Protect Your Digital Assets

Protect Your Digital Assets

A riddle: What is entirely yours, but owned by someone else?

Image result for graphic question

Answer: Your password.

Believe it or not, you don’t own your password. It’s the property of the parent site. Even though the content belongs to you, your Facebook, Gmail, and OneDrive accounts are, legally speaking, owned by Facebook, Google, or Microsoft and controlled under the terms of those user agreements to which we are all forced to agree when we sign up for those services. If you actually stop and read those agreements, you may be surprised to learn that accessing someone else’s account, even with that person’s permission, is forbidden. Almost all your digital assets are controlled this way.

So what does this mean for estate planning? In short, it means you don’t have the right to transfer ownership of your digital assets. This creates an issue when someone passes away and their loved one wants to access a digital asset that might contain important information or memories. For some heartbreaking examples, take a look at this Microsoft support thread.

This Is a Big Problem

We all have a digital footprint consisting of sites and online accounts we have given our identifying information, often without even realizing it. Do you know how many online accounts you have? The average American has more than 100 online accounts. These can be related to everything from airline miles to photo storage and community news postings. Fear not. Even if you only remember a fraction of your digital footprint, there are tools you can use to track down all the accounts you’ve created online. This post directs you through the process of researching saved passwords through your browser. This one has a detailed list of the most commonly used sites and directions how to delete them. You can also search your email for the terms “Confirm your email” or “Unsubscribe.” This will help you find any sites you’ve signed up with using your email and password.

It’s easy to see how having so much information online could create problems after someone passes away. Children may want their deceased parent’s family photos, but don’t have the right to access them from Google Photos, Flickr, Snapfish, or Instagram. If one spouse has an Amazon Prime account, it won’t necessarily transfer to the survivor. And many people rely on online sites to manage their finances. Accounting apps like Mint, TurboCash, and Quickbooks are especially common. Access to a deceased spouse’s or parent’s account could be an important part of their estate administration.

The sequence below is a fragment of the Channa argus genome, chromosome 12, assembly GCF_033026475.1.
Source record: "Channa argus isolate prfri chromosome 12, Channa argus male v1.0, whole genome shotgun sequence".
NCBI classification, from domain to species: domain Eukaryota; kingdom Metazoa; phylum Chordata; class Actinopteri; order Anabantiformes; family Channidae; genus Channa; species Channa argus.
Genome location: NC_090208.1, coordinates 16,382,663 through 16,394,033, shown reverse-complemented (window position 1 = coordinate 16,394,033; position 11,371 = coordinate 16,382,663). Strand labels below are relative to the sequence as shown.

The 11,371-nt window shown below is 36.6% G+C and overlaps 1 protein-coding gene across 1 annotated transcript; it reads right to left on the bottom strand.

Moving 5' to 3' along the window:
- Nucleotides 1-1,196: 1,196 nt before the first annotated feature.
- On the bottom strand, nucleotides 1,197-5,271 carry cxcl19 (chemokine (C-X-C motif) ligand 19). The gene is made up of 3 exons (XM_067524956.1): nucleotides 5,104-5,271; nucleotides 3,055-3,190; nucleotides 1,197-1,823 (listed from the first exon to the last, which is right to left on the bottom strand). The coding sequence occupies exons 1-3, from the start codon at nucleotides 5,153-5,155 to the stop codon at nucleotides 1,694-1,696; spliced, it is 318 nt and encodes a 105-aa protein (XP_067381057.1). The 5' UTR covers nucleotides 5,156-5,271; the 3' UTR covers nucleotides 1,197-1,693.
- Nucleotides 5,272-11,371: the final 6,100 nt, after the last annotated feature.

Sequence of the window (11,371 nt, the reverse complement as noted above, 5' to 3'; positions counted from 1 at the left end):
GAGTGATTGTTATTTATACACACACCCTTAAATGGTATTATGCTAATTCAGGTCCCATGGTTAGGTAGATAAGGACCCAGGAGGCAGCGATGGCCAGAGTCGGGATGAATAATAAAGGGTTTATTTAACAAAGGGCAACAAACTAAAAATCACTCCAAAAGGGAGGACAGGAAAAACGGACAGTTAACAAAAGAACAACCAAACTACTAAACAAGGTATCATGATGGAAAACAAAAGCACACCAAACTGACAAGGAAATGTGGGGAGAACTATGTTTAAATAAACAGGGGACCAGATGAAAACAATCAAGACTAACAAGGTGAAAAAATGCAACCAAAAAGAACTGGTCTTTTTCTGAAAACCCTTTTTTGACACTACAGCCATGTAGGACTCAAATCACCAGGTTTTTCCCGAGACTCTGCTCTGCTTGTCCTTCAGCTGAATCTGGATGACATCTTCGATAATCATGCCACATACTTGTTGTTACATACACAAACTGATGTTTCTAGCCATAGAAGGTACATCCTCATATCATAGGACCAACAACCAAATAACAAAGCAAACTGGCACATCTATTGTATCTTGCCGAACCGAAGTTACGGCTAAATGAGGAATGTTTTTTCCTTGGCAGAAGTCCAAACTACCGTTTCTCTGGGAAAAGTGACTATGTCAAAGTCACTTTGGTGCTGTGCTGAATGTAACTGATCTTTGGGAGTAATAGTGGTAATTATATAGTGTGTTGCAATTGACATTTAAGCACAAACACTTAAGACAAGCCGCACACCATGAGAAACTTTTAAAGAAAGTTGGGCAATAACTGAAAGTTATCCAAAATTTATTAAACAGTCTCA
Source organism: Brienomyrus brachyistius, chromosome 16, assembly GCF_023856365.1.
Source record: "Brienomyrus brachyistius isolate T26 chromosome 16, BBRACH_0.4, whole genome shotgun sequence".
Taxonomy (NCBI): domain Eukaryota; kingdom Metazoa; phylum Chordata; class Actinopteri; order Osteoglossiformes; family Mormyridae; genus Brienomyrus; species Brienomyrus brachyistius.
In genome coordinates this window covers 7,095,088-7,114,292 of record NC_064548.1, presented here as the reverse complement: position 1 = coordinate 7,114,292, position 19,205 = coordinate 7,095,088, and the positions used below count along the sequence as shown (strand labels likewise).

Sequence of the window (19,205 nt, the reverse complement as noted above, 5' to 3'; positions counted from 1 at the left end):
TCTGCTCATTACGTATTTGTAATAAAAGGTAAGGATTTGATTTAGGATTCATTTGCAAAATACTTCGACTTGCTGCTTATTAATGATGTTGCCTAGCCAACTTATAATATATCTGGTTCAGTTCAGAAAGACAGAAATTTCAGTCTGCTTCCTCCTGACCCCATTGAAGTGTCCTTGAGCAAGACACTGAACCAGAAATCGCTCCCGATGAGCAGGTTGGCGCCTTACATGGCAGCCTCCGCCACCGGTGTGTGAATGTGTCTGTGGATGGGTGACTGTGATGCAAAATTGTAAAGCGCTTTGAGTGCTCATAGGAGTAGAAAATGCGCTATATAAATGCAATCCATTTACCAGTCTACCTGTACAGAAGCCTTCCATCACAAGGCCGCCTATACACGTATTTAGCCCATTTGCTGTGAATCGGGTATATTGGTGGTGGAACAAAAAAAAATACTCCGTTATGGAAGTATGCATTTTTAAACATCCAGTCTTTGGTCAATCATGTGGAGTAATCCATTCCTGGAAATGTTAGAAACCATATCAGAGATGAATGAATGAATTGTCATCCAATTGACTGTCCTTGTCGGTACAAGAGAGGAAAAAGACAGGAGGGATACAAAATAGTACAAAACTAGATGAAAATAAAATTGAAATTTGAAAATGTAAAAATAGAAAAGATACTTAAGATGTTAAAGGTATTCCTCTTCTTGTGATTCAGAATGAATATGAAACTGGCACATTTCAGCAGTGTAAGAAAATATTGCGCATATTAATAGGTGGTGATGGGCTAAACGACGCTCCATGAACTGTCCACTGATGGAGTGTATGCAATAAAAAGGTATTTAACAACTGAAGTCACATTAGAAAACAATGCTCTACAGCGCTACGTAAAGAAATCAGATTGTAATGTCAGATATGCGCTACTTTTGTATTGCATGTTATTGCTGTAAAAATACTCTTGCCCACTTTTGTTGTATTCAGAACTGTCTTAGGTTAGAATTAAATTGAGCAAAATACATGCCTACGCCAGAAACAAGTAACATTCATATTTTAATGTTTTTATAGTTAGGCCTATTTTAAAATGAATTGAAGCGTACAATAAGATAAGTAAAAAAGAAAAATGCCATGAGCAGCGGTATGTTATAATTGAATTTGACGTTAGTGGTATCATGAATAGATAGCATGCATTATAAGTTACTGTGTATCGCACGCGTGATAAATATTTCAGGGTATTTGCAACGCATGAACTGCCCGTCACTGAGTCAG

A Will Is Not Enough

We have blogged before about protecting your digital assets. To add complexity to an already problematic situation, many of these online accounts have their own standards and policies. Gmail’s terms of service are not identical to Yahoo’s, even though both are email applications. Moreover, the law has not caught up with technology in every state. There are areas where tension between privacy rights and accessibility have created strange policies. In some cases, specifying in your Financial Power of Attorney that your Agent has authority over your digital assets will not guarantee access. Some companies will refuse to accept the document, especially if it contradicts their individual terms of service. (Terms that they required you to sign when you established your account.)

Before you decide to simply delete your digital footprint, you need to know something important: not all online accounts can be deleted. Just Delete Me is one online resource designed to eradicate extraneous accounts. It has a directory of online sites ranked according to how difficult they are to delete. There are multiple sites that are ranked “Impossible.” The account can be inactivated or put into a dormant phase, but it will still exist under your identifying information.

How To Protect Your Digital Assets

The good news is that there is a way to store, protect, and share your digital assets. In the past few years, several companies have developed technologies to assist individuals in managing their online footprint. LastPass is one such tool.  It stores the passwords you generate for each account and encrypts them. This enables them to be stored in an online vault that provides easy access from any device. Premium users can also opt for emergency access and a family plan that allows password storage for shared accounts as well as monitoring of minors.

For even more peace of mind, you can look into the Directive Communications Systems network. DCS provides organization of digital and traditional accounts for storage and protection against identity theft. At the time of your passing, DCS can memorialize, transfer, or delete your digital assets without hassle. The emotional relief this provides to your loved ones at their most vulnerable time is priceless. At prices that compete with similar programs while offering more services, DCS will work with your estate plan to ensure the right people have the tools they need to properly execute your wishes.

Digital assets are increasing exponentially, even among individuals who rarely use the internet. People often have social media and image sharing accounts that are rich in sentimental value rather than monetary worth. Digital Asset Management is not just for large companies storing their customer’s financial data. It’s invaluable for everyone who cares that their personal information is protected, in life and after death.

If you live in Colorado and would like to speak with a Denver estate planning attorney about preserving and transferring your digital assets, contact us today to find out how our comprehensive estate planning process can give you peace of mind and protect what you have acquired throughout your life.

Tienne McKenzie
Tienne McKenzie
tienne@themckenziefirm.com

Tienne is a paralegal specializing in estate planning.